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Drone-maker AeroVironment reports $6.6-million quarterly profit

The Monrovia firm exceeds estimates and says the latest gains show that the Pentagon is increasing its use of small aircraft to compensate as troops are moved out of Iraq.

December 07, 2011|By W.J. Hennigan, Los Angeles Times
  • Nowell Siegel, a flight test pilot, helps guide the Qube, a drone manufactured by AeroVironment.
Nowell Siegel, a flight test pilot, helps guide the Qube, a drone manufactured… (Gary Friedman/ Los Angeles…)

Boosted by an increase in sales, Monrovia-based drone maker AeroVironment Inc. exceeded analyst estimates and reported $6.6 million in second-quarter profit, a large increase over the same period a year ago.

The company, which makes small hand-held drones for the Pentagon and charging systems for electric vehicles, posted $6.6 million in net income, or 30 cents a share, on Tuesday for the quarter ended Oct.29. That's compared with a profit of $262,000, or 1 cent a share, for the same period last year.

Analysts on average had forecast a profit of 20 cents a share.

AeroVironment is the Pentagon's top supplier of small drones, which include the Raven, Wasp and Puma models. The technology enables troops on the ground to see what lies over a hill or down a road.

The company, which makes drones in its Simi Valley facilities, said total quarterly revenue increased 26% to $80.4 million compared with $63.7 million for the same quarter last year.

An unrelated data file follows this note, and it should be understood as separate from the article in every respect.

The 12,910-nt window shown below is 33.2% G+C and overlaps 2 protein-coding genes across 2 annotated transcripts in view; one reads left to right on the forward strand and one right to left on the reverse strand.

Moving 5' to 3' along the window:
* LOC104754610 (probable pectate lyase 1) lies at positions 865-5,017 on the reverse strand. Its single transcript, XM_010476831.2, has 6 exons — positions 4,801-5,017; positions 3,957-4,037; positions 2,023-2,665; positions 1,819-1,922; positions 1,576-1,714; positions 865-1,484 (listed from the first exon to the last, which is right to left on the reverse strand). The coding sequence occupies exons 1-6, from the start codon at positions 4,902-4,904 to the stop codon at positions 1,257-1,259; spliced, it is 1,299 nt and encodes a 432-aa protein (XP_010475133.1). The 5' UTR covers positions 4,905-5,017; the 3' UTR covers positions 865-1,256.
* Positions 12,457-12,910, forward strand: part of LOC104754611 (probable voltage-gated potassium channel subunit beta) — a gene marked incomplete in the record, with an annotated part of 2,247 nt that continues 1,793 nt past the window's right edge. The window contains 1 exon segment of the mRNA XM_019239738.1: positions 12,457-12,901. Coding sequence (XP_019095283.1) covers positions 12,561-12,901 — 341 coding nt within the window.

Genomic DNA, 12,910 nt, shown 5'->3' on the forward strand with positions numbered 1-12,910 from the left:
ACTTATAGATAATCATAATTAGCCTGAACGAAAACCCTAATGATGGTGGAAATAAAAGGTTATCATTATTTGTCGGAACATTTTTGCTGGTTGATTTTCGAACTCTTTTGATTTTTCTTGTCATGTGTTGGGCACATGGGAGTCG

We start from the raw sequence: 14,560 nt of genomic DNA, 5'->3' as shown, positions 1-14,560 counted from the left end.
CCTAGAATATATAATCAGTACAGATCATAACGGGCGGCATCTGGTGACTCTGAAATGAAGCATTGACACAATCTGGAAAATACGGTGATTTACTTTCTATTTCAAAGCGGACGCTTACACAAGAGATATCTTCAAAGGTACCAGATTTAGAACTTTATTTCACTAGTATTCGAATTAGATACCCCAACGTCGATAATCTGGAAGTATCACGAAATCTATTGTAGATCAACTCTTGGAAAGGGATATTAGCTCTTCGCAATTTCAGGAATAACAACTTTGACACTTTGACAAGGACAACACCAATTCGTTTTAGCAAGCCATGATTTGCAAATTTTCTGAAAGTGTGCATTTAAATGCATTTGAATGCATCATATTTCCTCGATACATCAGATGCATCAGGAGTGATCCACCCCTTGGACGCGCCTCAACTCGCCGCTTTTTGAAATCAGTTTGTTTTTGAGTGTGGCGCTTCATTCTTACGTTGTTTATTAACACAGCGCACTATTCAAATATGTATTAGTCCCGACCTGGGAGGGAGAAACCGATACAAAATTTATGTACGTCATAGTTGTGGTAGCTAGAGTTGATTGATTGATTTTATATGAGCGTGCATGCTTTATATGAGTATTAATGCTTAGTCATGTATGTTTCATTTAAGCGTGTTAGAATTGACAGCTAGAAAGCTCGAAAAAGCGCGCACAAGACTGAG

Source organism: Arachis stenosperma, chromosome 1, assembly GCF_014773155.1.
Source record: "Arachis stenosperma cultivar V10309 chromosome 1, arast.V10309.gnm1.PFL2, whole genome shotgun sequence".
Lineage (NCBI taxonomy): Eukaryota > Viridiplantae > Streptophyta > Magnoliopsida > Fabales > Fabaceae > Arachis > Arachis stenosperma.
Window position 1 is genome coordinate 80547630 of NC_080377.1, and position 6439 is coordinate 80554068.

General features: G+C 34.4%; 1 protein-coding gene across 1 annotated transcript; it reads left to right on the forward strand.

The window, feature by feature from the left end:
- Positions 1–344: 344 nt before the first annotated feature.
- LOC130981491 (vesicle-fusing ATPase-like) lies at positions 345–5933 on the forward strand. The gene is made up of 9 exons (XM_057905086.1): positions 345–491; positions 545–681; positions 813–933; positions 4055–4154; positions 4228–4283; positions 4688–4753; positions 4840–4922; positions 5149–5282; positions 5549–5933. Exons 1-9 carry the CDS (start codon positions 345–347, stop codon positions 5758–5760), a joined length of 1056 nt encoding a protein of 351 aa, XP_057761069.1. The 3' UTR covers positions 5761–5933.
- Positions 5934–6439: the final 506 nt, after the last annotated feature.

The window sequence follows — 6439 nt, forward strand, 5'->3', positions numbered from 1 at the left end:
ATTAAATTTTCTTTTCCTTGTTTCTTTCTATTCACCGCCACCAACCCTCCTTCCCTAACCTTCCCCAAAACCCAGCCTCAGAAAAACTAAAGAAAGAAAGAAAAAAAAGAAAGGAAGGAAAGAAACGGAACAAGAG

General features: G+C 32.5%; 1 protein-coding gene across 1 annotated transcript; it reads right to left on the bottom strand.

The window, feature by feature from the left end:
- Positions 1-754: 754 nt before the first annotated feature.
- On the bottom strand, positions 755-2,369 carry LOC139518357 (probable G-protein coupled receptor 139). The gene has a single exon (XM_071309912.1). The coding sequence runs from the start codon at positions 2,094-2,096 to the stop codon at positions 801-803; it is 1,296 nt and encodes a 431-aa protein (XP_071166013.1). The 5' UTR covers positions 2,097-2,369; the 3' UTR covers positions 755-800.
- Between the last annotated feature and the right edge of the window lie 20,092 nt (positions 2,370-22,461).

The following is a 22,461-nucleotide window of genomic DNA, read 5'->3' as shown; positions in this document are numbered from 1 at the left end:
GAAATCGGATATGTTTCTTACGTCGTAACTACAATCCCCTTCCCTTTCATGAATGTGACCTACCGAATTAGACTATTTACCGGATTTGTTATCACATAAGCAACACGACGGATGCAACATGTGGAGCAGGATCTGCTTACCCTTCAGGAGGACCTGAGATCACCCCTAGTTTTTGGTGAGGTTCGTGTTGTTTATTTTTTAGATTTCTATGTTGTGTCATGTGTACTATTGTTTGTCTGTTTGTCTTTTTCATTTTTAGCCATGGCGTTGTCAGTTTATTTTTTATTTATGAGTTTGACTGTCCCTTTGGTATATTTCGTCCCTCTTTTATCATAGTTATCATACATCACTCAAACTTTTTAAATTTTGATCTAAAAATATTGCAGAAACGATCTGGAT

In a conference call, AeroVironment Chief Executive Timothy E. Conver said the company's drone sales remain strong despite the decrease in the number of troops in the Middle East and a tightening Pentagon budget.

Drone sales "actually increased as troops were drawn down from Iraq, supporting our notion that a drawdown is not necessarily unfavorable to our business," he said.

As larger spy planes and other surveillance equipment were moved out of Iraq, the military moved to smaller drones "to cover that gap, and there were multiple documented scenarios about the significant effectiveness of increased use of Ravens," Conver said.

Drone sales for the quarter rose 25% from the same quarter in 2010 to $66.9 million.

Quarterly sales of the company's charging systems for electric vehicles increased 31% to $13.4 million from $10.2 million a year earlier.

AeroVironment rolled out its residential charging stations for the Nissan Leaf this year and struck a deal with Nissan Canada to expand the program internationally.

"More than 5,000 of home and public charging docks have been deployed in 29 states and seven Canadian provinces and we are beginning to roll out our … charge stations in Texas, Oregon and Washington state," Conver said.

The results were reported after the close of regular trading. AeroVironment shares closed down 7 cents, or 0.2%, at $31.88.

william.hennigan@latimes.com

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